Perioperative systemic magnesium sulphate to minimize acute and chronic post-thoracotomy pain: a prospective observational study

Verena Ghezel-Ahmadi, David Ghezel-Ahmadi, Joachim Schirren, Charalambos Tsapopiorgas, Grietje Beck, Servet Bölükbas


Background: Thoracotomy leads to acute and chronic post-thoracotomy pain (CPTP). The purpose of this study was to investigate the effect of magnesium sulphate (MgSO4) administered perioperatively on acute postoperative and CPTP syndrome.
Methods: One hundred patients were enrolled in this prospective, observational study. Analgesic medication was provided according to the World Health Organization pain relief ladder (control group). The study group received additionally MgSO4 (40 mg/kg over 10 minutes) during induction of anesthesia followed by an infusion over 24 hours (10 mg/kg/h). The presence and severity of pain were assessed before surgery, on postsurgical days 1–8, 30 and 90, respectively. The Leeds Assessment of Neuropathic Symptoms and Signs (LANSS) was used pre- and postoperatively for documentation of neuropathic pain. The incidence and severity of CPTP were assessed by a telephone survey 30 and 90 days after surgery.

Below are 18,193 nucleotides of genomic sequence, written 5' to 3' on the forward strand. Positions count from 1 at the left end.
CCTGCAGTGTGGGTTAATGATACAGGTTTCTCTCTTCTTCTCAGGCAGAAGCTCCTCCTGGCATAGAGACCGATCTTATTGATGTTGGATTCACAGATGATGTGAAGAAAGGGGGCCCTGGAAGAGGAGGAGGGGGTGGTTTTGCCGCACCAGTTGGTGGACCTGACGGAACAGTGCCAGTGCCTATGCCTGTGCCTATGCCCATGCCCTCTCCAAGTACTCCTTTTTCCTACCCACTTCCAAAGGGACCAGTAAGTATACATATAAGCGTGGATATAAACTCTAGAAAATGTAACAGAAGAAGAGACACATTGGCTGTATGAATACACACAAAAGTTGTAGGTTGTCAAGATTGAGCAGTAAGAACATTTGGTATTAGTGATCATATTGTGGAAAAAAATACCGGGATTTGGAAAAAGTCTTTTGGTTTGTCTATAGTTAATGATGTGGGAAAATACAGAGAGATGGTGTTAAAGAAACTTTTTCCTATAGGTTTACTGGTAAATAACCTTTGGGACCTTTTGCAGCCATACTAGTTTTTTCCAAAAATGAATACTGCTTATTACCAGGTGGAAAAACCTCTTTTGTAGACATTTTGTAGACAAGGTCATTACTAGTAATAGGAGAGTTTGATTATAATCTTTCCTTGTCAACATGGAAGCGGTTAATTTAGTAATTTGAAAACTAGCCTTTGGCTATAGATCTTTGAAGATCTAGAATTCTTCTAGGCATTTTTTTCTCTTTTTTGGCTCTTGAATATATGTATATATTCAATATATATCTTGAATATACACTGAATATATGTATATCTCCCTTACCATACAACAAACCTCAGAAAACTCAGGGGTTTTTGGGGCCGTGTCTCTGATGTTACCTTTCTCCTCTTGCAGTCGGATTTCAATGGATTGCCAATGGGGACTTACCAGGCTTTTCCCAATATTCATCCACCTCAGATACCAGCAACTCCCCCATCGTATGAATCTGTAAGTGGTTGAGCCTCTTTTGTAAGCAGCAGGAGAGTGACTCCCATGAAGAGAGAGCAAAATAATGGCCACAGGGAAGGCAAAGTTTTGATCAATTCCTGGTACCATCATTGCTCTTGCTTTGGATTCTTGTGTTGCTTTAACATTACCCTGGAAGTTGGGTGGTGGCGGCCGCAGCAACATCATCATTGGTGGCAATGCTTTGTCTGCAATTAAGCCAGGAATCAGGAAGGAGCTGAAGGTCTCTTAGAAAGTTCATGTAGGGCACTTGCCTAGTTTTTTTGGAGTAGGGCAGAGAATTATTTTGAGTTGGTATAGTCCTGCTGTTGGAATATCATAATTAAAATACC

Results: Numerical rating scale (NRS) pain scores at rest were significantly lower in the study group receiving MgSO4 at days 1 to 8 (P<0.05). Thirty days after surgery, 2.1% of the MgSO4-patients had a LANSS score ≥12 compared to 14.3% in the control group (P=0.031). No patient had a LANSS score ≥12 in the study group compared to the control group (0% vs. 12.2%, P<0.05) 90 days following surgery.
Conclusions: MgSO4 administration reduces postoperative pain at rest according to the NRS pain scores and is effective in preventing chronic neuropathic post-thoracotomy pain measured by LANSS score. Prospective-randomized trials are needed to confirm the results of the present study.